The Stamp Act placed a small tax on all kinds of paper goods such as contracts, diplomas, newspapers, almanacs, deeds, warrants, shipping bills, calendars, etc. Nearly everyone was affected by the tax. The reason for the anger was that this was Parliament's first attempt to tax the colonists for daily transactions apart from international trade.

Colonists saw this as squarely illegal because it violated their right as British citizens to only be taxed by their elected officials... and they had no elected officials in Parliament! They saw this as an atrocity and as stealing their right to govern themselves. The outbreak of violence and intimidation led all the stamp distributors to resign their positions and Parliament to eventually repeal the Act.

You can learn more about the Stamp Act here.

Quartering Act of 1765

Quartering Act of 1765

The Quartering Act of 1765 required the American colonists to house, feed and buy supplies for British troops in the colonies. The Act was Parliament's response to the colonists who began to refuse to pay for British troops after the end of the French and Indian War.

The colonists rebelled against the Quartering Act because they didn't believe a standing army was necessary any longer after the end of the war and because they believed it was taxation without representation because they had no representatives in Parliament.

The resistance became so extreme in New York state that Parliament passed another bill shutting down the colonial government until they agreed to pay for the troops. Eventually New York complied in part, but most of the other colonies never went along.

You can learn more about the Quartering Act of 1765 here.


Declaratory Act

Declaratory Act of 1765

The Declaratory Act was passed along with the repeal of the Stamp Act. It was necessary because many members of Parliament believed repealing the Stamp Act made them look weak and would encourage people to rebel and riot against Parliament to get their way.

The Declaratory Act made a strong statement of Parliament's complete sovereignty over the colonies. It challenged the colonists two main assertions against the Stamp Act; First, that Parliament had no authority to tax them since they had no representatives in Parliament and, second, that Parliament had no authority to make any laws at all for the colonies, for the same reason. It showed Parliament's true colors and revealed that even though they repealed the Stamp Act, there would be many more taxes and unjust laws to come.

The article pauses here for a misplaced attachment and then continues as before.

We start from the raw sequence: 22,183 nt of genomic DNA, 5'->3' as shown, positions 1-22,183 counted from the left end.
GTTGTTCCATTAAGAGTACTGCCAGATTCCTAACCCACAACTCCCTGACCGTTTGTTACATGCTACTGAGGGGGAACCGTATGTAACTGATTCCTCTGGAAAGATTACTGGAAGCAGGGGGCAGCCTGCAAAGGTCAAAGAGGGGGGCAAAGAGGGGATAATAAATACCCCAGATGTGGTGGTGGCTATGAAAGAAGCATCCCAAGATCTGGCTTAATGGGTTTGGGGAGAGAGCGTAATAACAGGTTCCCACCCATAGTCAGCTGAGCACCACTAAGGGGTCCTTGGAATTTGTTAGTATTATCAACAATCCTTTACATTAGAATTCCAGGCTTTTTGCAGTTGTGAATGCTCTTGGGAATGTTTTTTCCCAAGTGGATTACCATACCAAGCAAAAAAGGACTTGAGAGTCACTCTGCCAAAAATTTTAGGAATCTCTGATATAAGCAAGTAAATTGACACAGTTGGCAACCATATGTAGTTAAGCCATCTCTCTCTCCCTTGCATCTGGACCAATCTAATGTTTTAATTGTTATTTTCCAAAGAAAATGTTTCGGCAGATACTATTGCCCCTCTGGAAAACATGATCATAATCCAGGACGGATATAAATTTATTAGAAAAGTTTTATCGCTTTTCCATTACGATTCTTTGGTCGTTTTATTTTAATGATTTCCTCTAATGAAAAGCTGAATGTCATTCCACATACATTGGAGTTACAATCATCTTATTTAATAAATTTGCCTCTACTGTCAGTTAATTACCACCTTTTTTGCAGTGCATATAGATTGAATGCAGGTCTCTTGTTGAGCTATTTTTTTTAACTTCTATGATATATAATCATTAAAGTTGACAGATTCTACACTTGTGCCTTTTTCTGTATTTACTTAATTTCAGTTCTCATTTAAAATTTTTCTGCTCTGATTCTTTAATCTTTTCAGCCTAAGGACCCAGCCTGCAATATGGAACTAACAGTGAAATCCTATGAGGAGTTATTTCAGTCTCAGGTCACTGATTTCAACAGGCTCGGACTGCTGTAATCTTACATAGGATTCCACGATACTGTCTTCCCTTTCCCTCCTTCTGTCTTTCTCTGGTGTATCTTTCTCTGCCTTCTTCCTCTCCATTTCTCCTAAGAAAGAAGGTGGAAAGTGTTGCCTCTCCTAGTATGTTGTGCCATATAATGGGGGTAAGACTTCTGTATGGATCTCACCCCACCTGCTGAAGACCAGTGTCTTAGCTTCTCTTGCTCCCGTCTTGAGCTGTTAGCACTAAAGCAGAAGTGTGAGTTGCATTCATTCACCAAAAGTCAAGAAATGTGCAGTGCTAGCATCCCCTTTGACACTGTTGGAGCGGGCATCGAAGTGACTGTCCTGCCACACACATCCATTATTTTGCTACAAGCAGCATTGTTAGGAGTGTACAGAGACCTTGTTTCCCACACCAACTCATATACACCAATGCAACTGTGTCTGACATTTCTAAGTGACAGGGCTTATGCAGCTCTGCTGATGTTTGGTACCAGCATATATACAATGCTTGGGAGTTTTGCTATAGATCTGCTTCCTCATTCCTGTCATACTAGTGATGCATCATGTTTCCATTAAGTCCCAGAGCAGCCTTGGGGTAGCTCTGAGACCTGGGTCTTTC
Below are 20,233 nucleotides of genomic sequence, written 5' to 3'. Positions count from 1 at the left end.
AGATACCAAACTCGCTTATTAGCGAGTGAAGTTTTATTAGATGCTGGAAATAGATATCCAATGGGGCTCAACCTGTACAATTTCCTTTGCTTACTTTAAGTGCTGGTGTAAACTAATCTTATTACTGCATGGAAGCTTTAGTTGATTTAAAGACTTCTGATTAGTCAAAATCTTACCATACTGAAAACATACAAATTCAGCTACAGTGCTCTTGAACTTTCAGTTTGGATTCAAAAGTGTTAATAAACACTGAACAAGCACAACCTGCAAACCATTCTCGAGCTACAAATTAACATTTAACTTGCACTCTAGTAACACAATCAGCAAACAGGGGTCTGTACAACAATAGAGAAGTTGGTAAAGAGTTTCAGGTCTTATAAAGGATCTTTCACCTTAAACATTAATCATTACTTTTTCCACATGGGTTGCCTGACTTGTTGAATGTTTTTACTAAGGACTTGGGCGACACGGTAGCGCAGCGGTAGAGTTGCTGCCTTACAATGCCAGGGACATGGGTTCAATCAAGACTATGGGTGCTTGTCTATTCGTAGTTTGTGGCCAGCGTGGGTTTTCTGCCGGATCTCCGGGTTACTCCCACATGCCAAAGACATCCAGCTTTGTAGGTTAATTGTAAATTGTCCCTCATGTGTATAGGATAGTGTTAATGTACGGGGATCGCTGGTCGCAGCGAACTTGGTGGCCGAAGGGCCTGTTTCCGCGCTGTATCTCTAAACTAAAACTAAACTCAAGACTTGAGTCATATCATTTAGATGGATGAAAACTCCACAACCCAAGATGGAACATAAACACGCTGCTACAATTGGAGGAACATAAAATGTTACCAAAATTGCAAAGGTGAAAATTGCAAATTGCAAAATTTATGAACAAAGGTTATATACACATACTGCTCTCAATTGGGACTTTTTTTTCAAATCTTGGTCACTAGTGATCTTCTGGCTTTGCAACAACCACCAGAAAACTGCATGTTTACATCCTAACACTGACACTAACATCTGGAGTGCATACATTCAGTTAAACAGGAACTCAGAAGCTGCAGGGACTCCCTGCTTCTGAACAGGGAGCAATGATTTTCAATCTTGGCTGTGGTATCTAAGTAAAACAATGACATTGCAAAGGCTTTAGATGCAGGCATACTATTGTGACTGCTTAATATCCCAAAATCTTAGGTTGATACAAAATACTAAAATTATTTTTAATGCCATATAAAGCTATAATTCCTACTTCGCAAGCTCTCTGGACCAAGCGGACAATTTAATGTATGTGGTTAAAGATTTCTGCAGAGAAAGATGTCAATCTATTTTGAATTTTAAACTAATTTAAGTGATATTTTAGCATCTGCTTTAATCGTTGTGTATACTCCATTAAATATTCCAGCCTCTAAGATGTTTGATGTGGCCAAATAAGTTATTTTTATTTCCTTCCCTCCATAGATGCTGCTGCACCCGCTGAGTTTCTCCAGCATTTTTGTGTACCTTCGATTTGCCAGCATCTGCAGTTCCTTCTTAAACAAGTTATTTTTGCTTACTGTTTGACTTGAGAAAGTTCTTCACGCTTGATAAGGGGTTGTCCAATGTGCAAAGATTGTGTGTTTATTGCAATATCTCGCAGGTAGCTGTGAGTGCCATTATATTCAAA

You can learn more about the Declaratory Act here.

The Townshend Acts

Townshend Acts

The Townshend Acts were a series of five acts passed by Parliament in 1767 and 1768. The acts resurrected hostilities in the colonies after a period of relative calm after the repeal of the Stamp Act by raising new taxes on paper, glass, lead, painters' colors and tea.

The Townshend Acts passed new taxes, which angered colonists because they had no representation in Parliament, but they also created a new regime of customs commissioners in the colonies to enforce customs laws, gave greater jurisdiction to royal naval courts to try accused violators, courts which were manned by Crown-appointed judges without the use of trials by jury and, the final outrage, shut down the New York Assembly until they agreed to comply with the Quartering Act of 1765.

The five Townshend Acts are one of the keys to understanding the buildup to the American Revolution. They included the New York Restraining Act, the Revenue Act of 1767, the Commissioners of Customs Act, the Indemnity Act of 1767 and the Vice-Admiralty Court Act.

You can learn more about the Townshend Acts here.

The Boston Massacre

Boston Massacre Engraving by Paul Revere
Boston Massacre Engraving by Paul Revere

The Boston Massacre was the result of months of tension between British soldiers and Boston residents after soldiers were stationed there to help enforce the Townshend Acts. Bostonians resented having their town occupied by an army and frequently harassed the soldiers, calling them names such "Lobsterbacks" and "Bloodybacks" for their red uniforms. Soldiers often found themselves being pelted with garbage or rocks, spat upon and verbally abused.

After several days of scuffling between soldiers and citizens, on March 5th, 1770, a teenager got in a verbal argument with a sentry at the Custom House who lost his temper, striking the boy. A crowd gathered to berate the soldier who called for reinforcements. Eight more soldiers came to his defense and fired on the crowd when they were attacked. In the end, eleven townspeople lay dead or wounded in the streets.

Word quickly spread to the other colonies through the works of Paul Revere, Samuel Adams and others. The other colonists were as outraged as the people of Massachusetts who demanded justice from the law against the soldiers who fired on an unarmed crowd. The colony of Massachusetts tried them for murder, but only two were convicted of manslaughter, further hardening the colonists against Great Britain.

Learn more about the Boston Massacre here, including some information you've undoubtedly never heard before!

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Many more articles about various Revolutionary War Causes, such as the Tea Act, the Boston Tea Party and the Coercive Acts, as well as various important groups and individuals associated with these events, are being prepared. Check back from time to time and more articles will be posted.

Last Updated 10/2/12